In 1937 the Harper's Bazaar editor Carmel Snow, an admirer of Cashin's costume designs, encouraged Bonnie to work in fashion and arranged for her to become the head designer for the prestigious coat and suit manufacturer Adler and Adler. Owing to the wartime focus on Ameri can fashion design, she became so well recognized that she was commissioned to design World War II civilian defense uniforms and was featured in a Coca-Cola advertisement. By 1942, however, Cashin felt boxed in by wartime restrictions. She returned to California to sign a six-year contract as a costume designer with Twentieth Century-Fox.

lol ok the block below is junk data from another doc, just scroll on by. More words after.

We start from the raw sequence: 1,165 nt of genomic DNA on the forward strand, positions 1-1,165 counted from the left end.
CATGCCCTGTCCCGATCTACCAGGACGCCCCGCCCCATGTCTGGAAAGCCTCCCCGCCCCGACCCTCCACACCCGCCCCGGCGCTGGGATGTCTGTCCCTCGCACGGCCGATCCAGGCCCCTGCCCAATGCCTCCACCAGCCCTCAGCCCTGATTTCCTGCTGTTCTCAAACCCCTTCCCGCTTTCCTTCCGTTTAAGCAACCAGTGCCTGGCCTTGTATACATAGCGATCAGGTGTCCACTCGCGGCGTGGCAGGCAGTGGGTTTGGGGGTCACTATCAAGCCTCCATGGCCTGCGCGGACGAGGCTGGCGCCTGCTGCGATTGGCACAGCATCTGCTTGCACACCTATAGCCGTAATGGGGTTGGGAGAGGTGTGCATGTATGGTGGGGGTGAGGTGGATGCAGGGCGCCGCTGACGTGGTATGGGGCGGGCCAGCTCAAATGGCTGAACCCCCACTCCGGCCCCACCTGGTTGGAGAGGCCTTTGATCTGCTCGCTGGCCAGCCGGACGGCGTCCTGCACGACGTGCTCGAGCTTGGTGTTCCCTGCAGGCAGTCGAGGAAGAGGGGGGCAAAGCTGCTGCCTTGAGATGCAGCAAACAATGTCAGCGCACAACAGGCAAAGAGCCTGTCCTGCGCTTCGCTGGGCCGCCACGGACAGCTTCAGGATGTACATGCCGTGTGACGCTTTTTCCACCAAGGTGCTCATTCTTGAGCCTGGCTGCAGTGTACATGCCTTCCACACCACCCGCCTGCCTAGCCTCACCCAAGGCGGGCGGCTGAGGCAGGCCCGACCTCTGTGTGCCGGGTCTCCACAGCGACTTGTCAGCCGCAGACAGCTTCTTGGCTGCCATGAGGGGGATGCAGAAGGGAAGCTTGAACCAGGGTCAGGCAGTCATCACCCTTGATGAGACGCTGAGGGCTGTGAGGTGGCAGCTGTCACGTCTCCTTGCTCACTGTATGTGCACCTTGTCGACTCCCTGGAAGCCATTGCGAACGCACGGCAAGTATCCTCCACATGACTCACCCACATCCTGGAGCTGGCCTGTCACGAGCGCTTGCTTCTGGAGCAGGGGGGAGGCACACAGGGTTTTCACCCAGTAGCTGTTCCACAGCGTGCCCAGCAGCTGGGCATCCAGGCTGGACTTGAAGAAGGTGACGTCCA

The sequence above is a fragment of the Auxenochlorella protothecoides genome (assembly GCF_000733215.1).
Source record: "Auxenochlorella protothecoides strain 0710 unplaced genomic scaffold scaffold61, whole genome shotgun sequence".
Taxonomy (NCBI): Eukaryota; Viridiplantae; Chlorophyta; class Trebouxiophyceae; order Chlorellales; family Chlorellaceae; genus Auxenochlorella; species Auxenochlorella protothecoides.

Cashin designed costumes for the female characters in more than sixty films. Her favorite projects, Laura (1944), A Tree Grows in Brooklyn (1945), and Anna and the King of Siam (1946), also became American cinematic classics. Designing for the lavish productions that typified Hollywood's golden age, she was expected to make innovative use of the day's finest materials to create historical, fantasy, and contemporary wardrobes. She used the resources at the Fox studios to experiment with designs for "real" clothing that she wore and made in custom versions for her leading ladies' offscreen wardrobes.
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